The production of coca leaves in Bolivia is down since last year, according to an annual United Nations Office of Drugs and Crime (UNODC) report published yesterday. The area used for cultivation of coca decreased 12 percent, from 31,000 hectares (76,600 acres) in 2010 to 27,000 hectares (66720 acres), the 2011 national coca monitoring survey said.
UNODC surveillance showed decreases in cultivation in Bolivia’s coca-growing hotspots: 11 percent in Yungas near La Paz, responsible for two-thirds of the country’s production; 15 percent in Cochabamba Tropics, Cochabamba; and 7 percent in the provinces north of La Paz. Despite these efforts, Bolivia remains the third-largest cocaine producer, after Peru and Colombia. While the production of cocaine is illegal in Bolivia, the production of small amounts of coca crop, the main ingredient in cocaine, remains lawful.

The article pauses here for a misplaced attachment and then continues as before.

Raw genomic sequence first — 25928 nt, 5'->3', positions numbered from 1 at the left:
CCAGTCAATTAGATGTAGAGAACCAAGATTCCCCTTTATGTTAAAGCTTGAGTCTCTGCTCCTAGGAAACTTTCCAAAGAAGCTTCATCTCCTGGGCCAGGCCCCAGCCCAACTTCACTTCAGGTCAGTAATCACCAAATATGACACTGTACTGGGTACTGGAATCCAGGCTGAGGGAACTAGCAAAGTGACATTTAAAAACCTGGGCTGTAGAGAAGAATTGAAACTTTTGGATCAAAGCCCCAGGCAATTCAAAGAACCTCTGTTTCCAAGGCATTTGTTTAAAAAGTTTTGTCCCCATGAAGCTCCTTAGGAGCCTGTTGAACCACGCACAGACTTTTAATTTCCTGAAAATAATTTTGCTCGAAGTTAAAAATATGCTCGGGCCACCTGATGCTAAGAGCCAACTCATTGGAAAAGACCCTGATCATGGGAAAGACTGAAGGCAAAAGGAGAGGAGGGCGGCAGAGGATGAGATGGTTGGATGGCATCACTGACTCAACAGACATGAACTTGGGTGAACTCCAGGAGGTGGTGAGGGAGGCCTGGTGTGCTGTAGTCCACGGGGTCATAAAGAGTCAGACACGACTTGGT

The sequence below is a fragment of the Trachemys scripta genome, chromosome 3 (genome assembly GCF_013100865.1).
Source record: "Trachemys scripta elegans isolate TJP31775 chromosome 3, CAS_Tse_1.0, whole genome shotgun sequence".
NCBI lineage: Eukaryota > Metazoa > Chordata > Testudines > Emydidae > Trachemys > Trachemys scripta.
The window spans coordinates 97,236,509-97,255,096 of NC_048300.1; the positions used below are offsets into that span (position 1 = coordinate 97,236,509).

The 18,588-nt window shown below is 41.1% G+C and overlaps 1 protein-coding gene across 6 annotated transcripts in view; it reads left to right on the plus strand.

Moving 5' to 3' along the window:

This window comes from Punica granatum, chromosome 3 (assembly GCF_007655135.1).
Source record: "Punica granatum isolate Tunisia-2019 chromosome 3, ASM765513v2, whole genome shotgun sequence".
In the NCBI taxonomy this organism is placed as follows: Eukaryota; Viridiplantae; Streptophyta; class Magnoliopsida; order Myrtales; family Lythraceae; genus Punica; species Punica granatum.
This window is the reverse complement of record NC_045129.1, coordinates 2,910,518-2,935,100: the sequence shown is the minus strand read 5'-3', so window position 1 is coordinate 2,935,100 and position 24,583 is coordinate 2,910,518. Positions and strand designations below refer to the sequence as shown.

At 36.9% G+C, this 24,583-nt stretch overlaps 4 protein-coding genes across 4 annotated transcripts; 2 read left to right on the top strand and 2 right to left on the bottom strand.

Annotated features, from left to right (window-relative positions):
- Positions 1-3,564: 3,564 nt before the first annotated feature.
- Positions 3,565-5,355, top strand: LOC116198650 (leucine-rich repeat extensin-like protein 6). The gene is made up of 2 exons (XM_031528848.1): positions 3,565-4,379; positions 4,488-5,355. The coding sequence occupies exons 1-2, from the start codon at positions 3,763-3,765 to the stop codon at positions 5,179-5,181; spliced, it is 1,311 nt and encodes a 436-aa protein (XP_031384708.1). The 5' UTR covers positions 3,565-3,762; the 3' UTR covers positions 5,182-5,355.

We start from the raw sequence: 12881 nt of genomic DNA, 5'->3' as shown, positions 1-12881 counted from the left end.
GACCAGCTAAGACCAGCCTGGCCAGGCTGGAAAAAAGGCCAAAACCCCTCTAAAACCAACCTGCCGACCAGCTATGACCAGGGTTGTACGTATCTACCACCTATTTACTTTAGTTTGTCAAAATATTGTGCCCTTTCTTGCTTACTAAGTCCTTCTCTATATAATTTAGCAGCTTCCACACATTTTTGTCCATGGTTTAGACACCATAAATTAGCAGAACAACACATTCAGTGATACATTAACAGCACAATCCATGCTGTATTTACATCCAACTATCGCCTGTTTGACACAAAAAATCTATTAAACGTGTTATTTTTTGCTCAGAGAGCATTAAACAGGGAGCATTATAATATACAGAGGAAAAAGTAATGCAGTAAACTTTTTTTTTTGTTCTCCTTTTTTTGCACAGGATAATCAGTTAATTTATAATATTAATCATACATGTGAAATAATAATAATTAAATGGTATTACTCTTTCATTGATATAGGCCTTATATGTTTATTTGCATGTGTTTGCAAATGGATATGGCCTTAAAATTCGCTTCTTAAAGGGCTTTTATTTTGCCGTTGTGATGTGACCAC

Monday’s UN report comes two days after the governments of Bolivia and Venezuela rebuffed a statement by President Barack Obama that both nations “have failed demonstrably during the previous 12 months to adhere to their obligations under international counternarcotics agreements.” Bolivian President Evo Morales responded by saying that the American consumption of cocaine and other narcotics gives the U.S. “no morality, authority or ethics” to speak on the War on Drugs.